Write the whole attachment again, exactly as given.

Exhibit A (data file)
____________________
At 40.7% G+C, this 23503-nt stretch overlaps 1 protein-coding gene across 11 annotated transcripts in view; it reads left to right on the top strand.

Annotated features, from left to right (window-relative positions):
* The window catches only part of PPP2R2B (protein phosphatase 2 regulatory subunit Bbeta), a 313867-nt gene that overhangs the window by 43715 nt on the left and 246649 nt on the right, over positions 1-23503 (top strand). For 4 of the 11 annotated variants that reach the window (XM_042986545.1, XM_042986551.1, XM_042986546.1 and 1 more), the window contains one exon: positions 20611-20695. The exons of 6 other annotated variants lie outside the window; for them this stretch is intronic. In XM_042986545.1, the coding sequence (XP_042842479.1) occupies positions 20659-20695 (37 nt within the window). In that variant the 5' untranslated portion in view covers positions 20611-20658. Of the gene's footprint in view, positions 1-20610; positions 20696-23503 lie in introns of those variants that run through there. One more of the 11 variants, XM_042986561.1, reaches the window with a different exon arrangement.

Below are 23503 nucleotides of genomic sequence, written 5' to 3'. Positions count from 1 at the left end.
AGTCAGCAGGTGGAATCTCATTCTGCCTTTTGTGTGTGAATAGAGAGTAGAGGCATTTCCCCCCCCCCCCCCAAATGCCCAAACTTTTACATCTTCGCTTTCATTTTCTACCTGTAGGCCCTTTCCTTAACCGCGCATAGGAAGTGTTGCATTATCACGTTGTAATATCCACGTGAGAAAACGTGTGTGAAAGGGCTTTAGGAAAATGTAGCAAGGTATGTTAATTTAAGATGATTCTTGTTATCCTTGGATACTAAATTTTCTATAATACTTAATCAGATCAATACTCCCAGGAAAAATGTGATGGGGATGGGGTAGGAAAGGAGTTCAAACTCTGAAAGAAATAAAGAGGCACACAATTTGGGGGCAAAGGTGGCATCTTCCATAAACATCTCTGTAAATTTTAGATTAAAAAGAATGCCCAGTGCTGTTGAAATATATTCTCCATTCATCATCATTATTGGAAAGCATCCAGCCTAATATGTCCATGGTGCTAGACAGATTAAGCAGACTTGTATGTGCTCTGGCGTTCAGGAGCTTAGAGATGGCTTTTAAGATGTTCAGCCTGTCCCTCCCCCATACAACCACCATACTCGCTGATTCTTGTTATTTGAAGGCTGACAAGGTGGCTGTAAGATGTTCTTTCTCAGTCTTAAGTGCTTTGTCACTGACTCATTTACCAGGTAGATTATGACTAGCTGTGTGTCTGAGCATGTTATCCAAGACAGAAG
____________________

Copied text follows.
At 40.7% G+C, this 23503-nt stretch overlaps 1 protein-coding gene across 11 annotated transcripts in view; it reads left to right on the top strand.

Annotated features, from left to right (window-relative positions):
* The window catches only part of PPP2R2B (protein phosphatase 2 regulatory subunit Bbeta), a 313867-nt gene that overhangs the window by 43715 nt on the left and 246649 nt on the right, over positions 1-23503 (top strand). For 4 of the 11 annotated variants that reach the window (XM_042986545.1, XM_042986551.1, XM_042986546.1 and 1 more), the window contains one exon: positions 20611-20695. The exons of 6 other annotated variants lie outside the window; for them this stretch is intronic. In XM_042986545.1, the coding sequence (XP_042842479.1) occupies positions 20659-20695 (37 nt within the window). In that variant the 5' untranslated portion in view covers positions 20611-20658. Of the gene's footprint in view, positions 1-20610; positions 20696-23503 lie in introns of those variants that run through there. One more of the 11 variants, XM_042986561.1, reaches the window with a different exon arrangement.

Below are 23503 nucleotides of genomic sequence, written 5' to 3'. Positions count from 1 at the left end.
AGTCAGCAGGTGGAATCTCATTCTGCCTTTTGTGTGTGAATAGAGAGTAGAGGCATTTCCCCCCCCCCCCCCAAATGCCCAAACTTTTACATCTTCGCTTTCATTTTCTACCTGTAGGCCCTTTCCTTAACCGCGCATAGGAAGTGTTGCATTATCACGTTGTAATATCCACGTGAGAAAACGTGTGTGAAAGGGCTTTAGGAAAATGTAGCAAGGTATGTTAATTTAAGATGATTCTTGTTATCCTTGGATACTAAATTTTCTATAATACTTAATCAGATCAATACTCCCAGGAAAAATGTGATGGGGATGGGGTAGGAAAGGAGTTCAAACTCTGAAAGAAATAAAGAGGCACACAATTTGGGGGCAAAGGTGGCATCTTCCATAAACATCTCTGTAAATTTTAGATTAAAAAGAATGCCCAGTGCTGTTGAAATATATTCTCCATTCATCATCATTATTGGAAAGCATCCAGCCTAATATGTCCATGGTGCTAGACAGATTAAGCAGACTTGTATGTGCTCTGGCGTTCAGGAGCTTAGAGATGGCTTTTAAGATGTTCAGCCTGTCCCTCCCCCATACAACCACCATACTCGCTGATTCTTGTTATTTGAAGGCTGACAAGGTGGCTGTAAGATGTTCTTTCTCAGTCTTAAGTGCTTTGTCACTGACTCATTTACCAGGTAGATTATGACTAGCTGTGTGTCTGAGCATGTTATCCAAGACAGAAG